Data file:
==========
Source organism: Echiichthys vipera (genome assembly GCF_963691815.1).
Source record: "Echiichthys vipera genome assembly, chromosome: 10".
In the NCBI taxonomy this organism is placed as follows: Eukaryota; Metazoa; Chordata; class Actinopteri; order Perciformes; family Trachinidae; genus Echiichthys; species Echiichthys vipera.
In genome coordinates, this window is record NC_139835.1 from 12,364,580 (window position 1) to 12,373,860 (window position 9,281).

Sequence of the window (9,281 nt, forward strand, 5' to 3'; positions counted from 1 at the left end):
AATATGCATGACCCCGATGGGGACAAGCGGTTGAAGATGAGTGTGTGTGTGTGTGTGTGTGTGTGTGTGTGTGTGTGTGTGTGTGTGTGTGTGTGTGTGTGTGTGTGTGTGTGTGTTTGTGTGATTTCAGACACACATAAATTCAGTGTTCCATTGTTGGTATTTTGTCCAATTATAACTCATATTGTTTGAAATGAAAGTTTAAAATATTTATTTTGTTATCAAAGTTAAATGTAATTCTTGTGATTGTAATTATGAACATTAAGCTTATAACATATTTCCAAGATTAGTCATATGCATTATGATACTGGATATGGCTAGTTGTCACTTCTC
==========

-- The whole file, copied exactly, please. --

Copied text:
Source organism: Echiichthys vipera (genome assembly GCF_963691815.1).
Source record: "Echiichthys vipera genome assembly, chromosome: 10".
In the NCBI taxonomy this organism is placed as follows: Eukaryota; Metazoa; Chordata; class Actinopteri; order Perciformes; family Trachinidae; genus Echiichthys; species Echiichthys vipera.
In genome coordinates, this window is record NC_139835.1 from 12,364,580 (window position 1) to 12,373,860 (window position 9,281).

Sequence of the window (9,281 nt, forward strand, 5' to 3'; positions counted from 1 at the left end):
AATATGCATGACCCCGATGGGGACAAGCGGTTGAAGATGAGTGTGTGTGTGTGTGTGTGTGTGTGTGTGTGTGTGTGTGTGTGTGTGTGTGTGTGTGTGTGTGTGTGTGTGTGTGTTTGTGTGATTTCAGACACACATAAATTCAGTGTTCCATTGTTGGTATTTTGTCCAATTATAACTCATATTGTTTGAAATGAAAGTTTAAAATATTTATTTTGTTATCAAAGTTAAATGTAATTCTTGTGATTGTAATTATGAACATTAAGCTTATAACATATTTCCAAGATTAGTCATATGCATTATGATACTGGATATGGCTAGTTGTCACTTCTC